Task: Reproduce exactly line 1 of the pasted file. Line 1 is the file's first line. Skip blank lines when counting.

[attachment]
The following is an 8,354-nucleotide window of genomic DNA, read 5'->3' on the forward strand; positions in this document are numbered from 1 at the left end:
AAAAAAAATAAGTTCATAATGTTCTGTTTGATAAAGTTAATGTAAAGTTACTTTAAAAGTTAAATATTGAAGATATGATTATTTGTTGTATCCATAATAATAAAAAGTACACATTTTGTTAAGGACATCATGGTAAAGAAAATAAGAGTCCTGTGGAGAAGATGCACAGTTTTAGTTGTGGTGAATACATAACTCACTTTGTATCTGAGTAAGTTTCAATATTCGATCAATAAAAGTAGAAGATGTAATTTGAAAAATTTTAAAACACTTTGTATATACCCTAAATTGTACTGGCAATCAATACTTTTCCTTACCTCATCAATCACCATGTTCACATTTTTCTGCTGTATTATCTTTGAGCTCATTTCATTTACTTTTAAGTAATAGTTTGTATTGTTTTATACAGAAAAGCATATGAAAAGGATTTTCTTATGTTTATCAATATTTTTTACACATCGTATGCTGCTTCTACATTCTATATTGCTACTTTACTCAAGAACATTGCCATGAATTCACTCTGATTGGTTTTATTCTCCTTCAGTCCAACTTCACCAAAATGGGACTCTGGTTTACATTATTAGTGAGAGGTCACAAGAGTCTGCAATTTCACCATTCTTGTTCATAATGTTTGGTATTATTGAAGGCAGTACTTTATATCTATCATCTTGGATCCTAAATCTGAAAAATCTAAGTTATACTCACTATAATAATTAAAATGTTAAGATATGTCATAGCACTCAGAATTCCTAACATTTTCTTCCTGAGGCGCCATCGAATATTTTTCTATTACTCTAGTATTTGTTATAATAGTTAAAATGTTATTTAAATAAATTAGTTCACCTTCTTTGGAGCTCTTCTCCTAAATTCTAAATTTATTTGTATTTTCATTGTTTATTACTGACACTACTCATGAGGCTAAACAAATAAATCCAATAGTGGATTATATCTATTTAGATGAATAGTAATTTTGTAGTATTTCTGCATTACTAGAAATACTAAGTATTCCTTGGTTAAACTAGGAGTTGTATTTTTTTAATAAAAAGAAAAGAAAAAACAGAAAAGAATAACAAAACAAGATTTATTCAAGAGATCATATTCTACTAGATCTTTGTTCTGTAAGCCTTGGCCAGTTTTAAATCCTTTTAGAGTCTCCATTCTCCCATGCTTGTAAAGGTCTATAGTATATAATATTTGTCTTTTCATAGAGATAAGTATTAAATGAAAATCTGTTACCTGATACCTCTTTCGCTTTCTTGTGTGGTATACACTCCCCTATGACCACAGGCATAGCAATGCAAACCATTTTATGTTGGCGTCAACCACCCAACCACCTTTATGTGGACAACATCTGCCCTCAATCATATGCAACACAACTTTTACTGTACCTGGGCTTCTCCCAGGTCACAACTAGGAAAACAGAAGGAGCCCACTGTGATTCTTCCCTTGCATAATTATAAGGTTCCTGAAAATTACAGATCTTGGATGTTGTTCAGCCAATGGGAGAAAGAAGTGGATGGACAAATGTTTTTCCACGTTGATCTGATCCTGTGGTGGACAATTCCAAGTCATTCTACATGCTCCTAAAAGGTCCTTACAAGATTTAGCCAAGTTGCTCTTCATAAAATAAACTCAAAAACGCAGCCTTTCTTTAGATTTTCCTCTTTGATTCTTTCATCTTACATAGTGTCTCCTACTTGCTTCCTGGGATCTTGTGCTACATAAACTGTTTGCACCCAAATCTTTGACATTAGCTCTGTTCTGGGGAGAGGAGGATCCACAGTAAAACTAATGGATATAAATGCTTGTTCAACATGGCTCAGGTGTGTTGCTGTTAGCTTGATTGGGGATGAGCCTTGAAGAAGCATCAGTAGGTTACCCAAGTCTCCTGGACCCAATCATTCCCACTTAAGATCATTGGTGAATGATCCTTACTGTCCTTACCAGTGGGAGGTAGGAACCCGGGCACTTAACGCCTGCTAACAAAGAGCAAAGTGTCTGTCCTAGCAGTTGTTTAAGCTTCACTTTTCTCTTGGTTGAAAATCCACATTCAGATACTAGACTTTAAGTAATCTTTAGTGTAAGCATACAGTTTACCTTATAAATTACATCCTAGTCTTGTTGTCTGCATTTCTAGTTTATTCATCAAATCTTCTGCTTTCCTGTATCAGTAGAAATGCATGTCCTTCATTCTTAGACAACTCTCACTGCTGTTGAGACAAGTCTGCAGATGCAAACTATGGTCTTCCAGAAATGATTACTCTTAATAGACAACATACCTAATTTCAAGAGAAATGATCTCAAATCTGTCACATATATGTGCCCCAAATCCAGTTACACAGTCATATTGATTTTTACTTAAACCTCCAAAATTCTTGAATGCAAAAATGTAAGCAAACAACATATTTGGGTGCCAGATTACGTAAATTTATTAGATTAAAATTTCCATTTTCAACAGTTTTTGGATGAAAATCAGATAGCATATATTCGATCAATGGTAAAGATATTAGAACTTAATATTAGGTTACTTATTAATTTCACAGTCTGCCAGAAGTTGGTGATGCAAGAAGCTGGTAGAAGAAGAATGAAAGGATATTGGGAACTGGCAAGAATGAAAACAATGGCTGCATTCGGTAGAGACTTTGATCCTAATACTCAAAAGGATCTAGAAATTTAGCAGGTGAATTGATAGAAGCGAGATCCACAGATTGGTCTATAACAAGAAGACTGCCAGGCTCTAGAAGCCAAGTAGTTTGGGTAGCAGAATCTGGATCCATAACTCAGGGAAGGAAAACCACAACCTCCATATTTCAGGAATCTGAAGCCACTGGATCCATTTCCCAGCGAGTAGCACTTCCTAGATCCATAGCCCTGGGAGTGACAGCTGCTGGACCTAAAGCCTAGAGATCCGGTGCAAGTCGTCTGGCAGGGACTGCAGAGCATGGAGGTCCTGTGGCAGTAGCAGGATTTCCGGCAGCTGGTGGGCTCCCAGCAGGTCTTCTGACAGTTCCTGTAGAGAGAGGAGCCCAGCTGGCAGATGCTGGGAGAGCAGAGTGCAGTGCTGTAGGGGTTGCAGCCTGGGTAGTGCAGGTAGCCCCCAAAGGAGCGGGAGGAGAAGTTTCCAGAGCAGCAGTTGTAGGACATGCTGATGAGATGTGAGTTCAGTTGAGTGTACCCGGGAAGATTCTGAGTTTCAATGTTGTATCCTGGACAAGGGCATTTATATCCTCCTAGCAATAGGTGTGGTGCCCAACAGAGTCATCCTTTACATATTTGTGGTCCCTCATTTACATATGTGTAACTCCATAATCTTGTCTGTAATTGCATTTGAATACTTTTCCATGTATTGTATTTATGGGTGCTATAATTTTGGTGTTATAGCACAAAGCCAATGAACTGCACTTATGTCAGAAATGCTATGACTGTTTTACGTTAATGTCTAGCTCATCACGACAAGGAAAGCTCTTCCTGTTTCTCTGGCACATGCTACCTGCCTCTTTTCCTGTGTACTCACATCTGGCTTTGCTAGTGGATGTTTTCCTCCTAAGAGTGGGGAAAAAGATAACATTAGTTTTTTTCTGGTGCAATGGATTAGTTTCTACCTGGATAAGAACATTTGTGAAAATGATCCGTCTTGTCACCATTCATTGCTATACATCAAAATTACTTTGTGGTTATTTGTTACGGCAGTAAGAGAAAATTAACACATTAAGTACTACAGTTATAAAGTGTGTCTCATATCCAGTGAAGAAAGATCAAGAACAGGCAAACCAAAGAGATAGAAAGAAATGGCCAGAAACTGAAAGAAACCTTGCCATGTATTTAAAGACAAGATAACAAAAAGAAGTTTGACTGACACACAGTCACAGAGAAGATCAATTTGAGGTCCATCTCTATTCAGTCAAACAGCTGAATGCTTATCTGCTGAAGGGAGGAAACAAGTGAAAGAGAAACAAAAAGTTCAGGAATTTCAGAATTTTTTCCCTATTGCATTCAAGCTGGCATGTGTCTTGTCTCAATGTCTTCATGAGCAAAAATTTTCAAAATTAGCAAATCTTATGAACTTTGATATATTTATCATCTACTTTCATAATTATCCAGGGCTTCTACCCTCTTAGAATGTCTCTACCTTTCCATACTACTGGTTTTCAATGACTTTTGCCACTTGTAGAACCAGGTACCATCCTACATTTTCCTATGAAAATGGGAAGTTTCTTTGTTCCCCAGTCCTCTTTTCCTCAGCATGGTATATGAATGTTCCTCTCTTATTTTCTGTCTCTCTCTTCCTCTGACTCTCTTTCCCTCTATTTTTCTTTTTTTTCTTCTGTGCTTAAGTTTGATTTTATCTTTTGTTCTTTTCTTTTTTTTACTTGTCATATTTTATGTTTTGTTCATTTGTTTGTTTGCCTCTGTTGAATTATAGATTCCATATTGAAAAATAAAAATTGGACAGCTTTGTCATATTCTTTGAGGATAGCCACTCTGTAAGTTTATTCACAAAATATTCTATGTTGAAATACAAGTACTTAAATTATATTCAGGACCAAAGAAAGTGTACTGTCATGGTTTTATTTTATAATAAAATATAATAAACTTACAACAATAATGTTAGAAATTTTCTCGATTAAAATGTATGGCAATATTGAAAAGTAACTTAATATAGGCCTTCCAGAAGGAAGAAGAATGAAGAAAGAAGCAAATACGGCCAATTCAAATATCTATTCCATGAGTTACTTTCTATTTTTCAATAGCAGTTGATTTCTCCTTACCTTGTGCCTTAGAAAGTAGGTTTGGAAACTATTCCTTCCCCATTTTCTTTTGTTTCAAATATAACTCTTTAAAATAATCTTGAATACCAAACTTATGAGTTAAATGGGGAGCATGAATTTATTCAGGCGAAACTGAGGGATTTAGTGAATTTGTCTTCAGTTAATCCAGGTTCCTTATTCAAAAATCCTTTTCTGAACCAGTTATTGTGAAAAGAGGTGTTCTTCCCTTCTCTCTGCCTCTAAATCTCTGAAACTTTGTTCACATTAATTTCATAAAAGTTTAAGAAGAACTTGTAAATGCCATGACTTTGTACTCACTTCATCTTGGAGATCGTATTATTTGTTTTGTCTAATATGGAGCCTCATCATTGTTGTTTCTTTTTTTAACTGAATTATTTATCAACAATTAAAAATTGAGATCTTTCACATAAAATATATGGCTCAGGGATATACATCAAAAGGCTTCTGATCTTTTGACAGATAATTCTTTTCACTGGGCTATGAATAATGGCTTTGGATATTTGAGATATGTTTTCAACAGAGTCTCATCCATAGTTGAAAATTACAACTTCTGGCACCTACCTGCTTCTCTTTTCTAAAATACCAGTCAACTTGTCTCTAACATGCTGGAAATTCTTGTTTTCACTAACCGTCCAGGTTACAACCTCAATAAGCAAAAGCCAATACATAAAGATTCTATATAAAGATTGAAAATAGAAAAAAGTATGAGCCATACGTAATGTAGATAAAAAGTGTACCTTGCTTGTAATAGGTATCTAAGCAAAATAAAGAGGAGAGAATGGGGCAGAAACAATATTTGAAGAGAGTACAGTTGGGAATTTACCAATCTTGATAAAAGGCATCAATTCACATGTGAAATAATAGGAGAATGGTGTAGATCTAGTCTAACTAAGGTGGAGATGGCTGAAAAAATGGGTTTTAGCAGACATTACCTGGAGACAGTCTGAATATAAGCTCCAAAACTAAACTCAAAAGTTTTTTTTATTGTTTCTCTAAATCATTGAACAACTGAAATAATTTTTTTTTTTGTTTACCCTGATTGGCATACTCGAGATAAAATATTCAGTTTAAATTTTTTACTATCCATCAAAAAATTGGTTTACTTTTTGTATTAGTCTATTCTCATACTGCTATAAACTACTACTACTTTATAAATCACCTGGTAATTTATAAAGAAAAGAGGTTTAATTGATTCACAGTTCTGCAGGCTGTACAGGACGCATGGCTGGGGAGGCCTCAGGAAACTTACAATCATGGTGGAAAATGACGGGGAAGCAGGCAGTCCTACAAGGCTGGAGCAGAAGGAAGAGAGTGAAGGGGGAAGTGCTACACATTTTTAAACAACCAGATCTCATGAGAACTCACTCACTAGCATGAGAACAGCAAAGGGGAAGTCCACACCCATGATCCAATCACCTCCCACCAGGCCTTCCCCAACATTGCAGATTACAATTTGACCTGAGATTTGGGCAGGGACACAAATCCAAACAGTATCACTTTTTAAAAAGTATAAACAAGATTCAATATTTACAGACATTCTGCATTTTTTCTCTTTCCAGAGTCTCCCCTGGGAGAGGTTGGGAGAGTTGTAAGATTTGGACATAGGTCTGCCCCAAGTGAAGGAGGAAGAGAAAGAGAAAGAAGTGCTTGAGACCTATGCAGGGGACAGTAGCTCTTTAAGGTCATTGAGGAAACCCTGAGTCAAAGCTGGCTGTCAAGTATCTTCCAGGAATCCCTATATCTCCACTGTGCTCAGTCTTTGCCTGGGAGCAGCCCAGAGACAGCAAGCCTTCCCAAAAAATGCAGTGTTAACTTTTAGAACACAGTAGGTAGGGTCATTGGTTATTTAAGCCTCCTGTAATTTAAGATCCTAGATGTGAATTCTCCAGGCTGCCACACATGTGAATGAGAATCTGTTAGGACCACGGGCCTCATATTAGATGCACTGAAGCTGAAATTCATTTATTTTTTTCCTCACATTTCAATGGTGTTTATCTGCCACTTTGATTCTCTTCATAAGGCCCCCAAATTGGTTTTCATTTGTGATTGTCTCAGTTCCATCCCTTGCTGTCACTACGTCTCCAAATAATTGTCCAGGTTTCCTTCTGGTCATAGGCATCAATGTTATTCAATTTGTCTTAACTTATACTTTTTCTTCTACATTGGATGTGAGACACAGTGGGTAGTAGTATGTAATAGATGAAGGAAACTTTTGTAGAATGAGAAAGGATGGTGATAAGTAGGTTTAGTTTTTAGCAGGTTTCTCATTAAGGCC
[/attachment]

The following is an 8,354-nucleotide window of genomic DNA, read 5'->3' on the forward strand; positions in this document are numbered from 1 at the left end: